By Paul Douglas Humphries
Military Affairs, Vol. 49, No. 4 (1985)
Introduction: Mention of warfare in 13th- and 14th-century Europe immediately conjures visions of crusaders, Mongols on horseback, and longbowmen in Lincoln green; rarely are areas outside the conventional examinations of northern and eastern Europe considered. It was during this time, however, on the significant southern frontier of Latin Christendom, that a strong and dynamic power was rising to predominance in the Iberian peninsula and to a commanding position in the Western Mediterranean, through the abilities, accomplishments, and aggressive use of its arms. This state was the vigorous and expanding realms of Aragon – a congeries of principalities and counties, notably Aragon and Catalonia, along the Mediterranean coast of southern France and Spain, with overseas conquests.
Any questions pertinent to the whole of European land warfare at the time would be valid for the Aragonese as well, but may not necessarily yield the same answers. What was the nature of combat as then practiced by the Aragonese? Who and what was involved? How were the practicalities of battle realized on the field? And if the answers to these questions are different for Aragon than for the rest of Europe, what is the significance?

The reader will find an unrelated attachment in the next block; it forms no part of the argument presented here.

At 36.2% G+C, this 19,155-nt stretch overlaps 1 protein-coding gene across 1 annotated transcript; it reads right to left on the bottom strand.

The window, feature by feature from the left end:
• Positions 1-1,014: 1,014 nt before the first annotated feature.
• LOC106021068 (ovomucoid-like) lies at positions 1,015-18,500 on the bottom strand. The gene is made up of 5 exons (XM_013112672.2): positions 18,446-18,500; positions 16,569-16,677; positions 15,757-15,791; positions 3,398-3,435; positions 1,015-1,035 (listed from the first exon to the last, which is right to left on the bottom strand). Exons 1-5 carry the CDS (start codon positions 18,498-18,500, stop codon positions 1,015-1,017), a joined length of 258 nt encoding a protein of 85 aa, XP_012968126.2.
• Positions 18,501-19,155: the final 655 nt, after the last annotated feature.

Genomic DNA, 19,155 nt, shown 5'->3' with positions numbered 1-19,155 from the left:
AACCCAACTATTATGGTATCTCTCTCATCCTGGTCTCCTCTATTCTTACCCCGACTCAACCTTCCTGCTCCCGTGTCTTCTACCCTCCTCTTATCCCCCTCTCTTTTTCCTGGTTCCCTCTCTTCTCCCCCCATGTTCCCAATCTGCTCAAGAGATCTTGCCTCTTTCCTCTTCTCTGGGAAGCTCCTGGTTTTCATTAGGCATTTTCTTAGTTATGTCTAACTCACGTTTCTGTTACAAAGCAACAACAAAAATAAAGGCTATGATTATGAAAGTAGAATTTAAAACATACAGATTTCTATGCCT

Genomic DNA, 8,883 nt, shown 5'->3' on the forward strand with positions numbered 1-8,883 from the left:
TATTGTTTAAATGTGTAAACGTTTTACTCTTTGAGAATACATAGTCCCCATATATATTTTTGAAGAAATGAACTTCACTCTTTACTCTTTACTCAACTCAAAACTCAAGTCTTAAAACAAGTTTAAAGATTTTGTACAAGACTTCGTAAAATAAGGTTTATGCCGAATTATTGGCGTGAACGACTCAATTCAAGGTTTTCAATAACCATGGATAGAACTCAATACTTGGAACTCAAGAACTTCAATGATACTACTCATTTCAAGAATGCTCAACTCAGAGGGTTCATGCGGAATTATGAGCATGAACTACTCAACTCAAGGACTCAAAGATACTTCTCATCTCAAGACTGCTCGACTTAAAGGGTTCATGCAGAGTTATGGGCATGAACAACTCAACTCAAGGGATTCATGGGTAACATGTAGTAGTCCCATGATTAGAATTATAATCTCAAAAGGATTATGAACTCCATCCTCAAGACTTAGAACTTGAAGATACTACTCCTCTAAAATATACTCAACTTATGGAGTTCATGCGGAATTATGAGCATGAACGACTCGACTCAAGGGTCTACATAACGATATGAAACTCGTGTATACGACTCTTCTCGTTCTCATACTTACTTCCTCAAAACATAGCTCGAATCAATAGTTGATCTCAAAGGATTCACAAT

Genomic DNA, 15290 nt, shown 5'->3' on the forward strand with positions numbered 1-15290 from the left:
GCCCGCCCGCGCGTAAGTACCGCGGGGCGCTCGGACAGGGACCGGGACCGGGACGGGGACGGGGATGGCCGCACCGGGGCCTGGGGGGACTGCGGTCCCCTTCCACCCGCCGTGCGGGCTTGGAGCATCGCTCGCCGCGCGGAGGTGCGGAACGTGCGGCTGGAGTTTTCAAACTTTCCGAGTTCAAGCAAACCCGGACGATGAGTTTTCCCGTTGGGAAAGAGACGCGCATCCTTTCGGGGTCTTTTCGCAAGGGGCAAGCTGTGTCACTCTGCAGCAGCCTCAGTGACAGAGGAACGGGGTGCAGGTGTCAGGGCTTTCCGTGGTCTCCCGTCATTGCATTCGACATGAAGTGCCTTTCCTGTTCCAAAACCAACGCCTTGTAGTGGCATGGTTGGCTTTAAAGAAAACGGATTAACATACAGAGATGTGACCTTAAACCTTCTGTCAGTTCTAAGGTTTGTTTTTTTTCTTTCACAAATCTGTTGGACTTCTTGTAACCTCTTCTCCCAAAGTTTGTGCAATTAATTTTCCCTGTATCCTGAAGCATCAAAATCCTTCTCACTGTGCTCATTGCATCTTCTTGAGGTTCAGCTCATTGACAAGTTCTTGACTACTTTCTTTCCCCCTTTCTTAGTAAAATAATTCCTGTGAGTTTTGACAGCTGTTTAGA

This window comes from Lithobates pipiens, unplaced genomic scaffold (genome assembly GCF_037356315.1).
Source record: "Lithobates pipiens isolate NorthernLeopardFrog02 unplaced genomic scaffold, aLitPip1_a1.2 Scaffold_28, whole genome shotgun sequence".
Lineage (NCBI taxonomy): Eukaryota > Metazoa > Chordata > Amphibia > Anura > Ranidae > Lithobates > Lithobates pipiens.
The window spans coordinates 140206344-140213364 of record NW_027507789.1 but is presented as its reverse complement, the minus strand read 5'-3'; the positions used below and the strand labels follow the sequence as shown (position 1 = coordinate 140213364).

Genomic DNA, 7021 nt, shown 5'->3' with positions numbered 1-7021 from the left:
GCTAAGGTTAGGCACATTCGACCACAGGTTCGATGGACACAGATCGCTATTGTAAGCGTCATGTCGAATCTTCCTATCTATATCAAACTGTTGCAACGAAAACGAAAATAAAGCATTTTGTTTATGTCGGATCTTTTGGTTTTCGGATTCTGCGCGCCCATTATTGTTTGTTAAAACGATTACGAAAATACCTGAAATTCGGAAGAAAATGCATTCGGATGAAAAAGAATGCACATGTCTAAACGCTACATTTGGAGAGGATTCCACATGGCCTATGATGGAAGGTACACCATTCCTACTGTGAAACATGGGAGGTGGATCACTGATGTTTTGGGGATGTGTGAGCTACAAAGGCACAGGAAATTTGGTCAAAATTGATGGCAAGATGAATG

Any examination that seeks to answer these questions must be firmly rooted in factual source material of the age and area, a bill that is neatly filled by what are known as the Catalan Grand Chronicles. Of course, other sources and works besides the chronicles certainly exist, but the information contained in these four memoirs is more than enough to provide an incisive, not to mention first hand, view of Aragonese warfare.
Of these works, the autobiographies of James I and Ramon Muntaner are of most use in military matters. James, named “the Conqueror,” personally commanded armies in the campaigns which added Majorca, Valencia, and Murcia to his crown and seems almost to delight in explaining many of the intricacies of his military operations. Muntaner served as a knight and quartermaster in the famous Catalan Grand Company and therefore brings a special insight not only to actions in which he himself fought, but also to a wide range of combat operations in his chronicle that spans the years 1208 to 1327, the period of six Aragonese kings. Regrettably, the chronicle of Bernard Desclot is both less militarily focused than those of James and Muntaner and covers only the relatively short reign of Peter III of Aragon (1276-1285). The last of the chronicles, that of Peter III of Catalonia (Peter IV of Aragon), is only a bit more useful than Desclot’s; though spanning a later time frame, it actually adds little to what James and Muntaner have to say about Aragonese warfare.